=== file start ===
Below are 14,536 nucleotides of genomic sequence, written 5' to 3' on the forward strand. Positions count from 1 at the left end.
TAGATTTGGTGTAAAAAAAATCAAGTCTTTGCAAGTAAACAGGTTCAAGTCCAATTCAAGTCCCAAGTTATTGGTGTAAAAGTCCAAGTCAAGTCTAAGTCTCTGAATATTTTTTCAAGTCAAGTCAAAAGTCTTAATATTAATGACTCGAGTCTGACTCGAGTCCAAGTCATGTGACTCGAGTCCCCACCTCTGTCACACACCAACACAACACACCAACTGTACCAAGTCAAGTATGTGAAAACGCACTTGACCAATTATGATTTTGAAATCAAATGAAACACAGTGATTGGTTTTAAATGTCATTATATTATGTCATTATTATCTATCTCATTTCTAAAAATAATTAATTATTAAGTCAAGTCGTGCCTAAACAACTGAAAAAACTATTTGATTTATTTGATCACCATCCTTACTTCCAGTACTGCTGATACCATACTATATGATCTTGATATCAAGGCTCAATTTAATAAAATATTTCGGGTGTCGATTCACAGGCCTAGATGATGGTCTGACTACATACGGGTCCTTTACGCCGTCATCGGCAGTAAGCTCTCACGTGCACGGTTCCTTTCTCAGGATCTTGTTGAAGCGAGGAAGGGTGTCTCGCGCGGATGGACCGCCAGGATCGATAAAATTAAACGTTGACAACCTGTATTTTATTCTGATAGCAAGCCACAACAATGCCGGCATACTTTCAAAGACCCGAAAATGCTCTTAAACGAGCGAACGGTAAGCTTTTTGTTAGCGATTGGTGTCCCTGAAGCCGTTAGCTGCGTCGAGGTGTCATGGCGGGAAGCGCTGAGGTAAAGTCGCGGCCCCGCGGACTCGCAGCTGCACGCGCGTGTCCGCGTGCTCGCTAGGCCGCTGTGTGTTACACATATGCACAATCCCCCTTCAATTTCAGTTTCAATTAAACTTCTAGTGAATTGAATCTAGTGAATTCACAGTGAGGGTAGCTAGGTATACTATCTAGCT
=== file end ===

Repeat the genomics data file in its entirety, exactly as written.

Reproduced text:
Below are 14,536 nucleotides of genomic sequence, written 5' to 3' on the forward strand. Positions count from 1 at the left end.
TAGATTTGGTGTAAAAAAAATCAAGTCTTTGCAAGTAAACAGGTTCAAGTCCAATTCAAGTCCCAAGTTATTGGTGTAAAAGTCCAAGTCAAGTCTAAGTCTCTGAATATTTTTTCAAGTCAAGTCAAAAGTCTTAATATTAATGACTCGAGTCTGACTCGAGTCCAAGTCATGTGACTCGAGTCCCCACCTCTGTCACACACCAACACAACACACCAACTGTACCAAGTCAAGTATGTGAAAACGCACTTGACCAATTATGATTTTGAAATCAAATGAAACACAGTGATTGGTTTTAAATGTCATTATATTATGTCATTATTATCTATCTCATTTCTAAAAATAATTAATTATTAAGTCAAGTCGTGCCTAAACAACTGAAAAAACTATTTGATTTATTTGATCACCATCCTTACTTCCAGTACTGCTGATACCATACTATATGATCTTGATATCAAGGCTCAATTTAATAAAATATTTCGGGTGTCGATTCACAGGCCTAGATGATGGTCTGACTACATACGGGTCCTTTACGCCGTCATCGGCAGTAAGCTCTCACGTGCACGGTTCCTTTCTCAGGATCTTGTTGAAGCGAGGAAGGGTGTCTCGCGCGGATGGACCGCCAGGATCGATAAAATTAAACGTTGACAACCTGTATTTTATTCTGATAGCAAGCCACAACAATGCCGGCATACTTTCAAAGACCCGAAAATGCTCTTAAACGAGCGAACGGTAAGCTTTTTGTTAGCGATTGGTGTCCCTGAAGCCGTTAGCTGCGTCGAGGTGTCATGGCGGGAAGCGCTGAGGTAAAGTCGCGGCCCCGCGGACTCGCAGCTGCACGCGCGTGTCCGCGTGCTCGCTAGGCCGCTGTGTGTTACACATATGCACAATCCCCCTTCAATTTCAGTTTCAATTAAACTTCTAGTGAATTGAATCTAGTGAATTCACAGTGAGGGTAGCTAGGTATACTATCTAGCT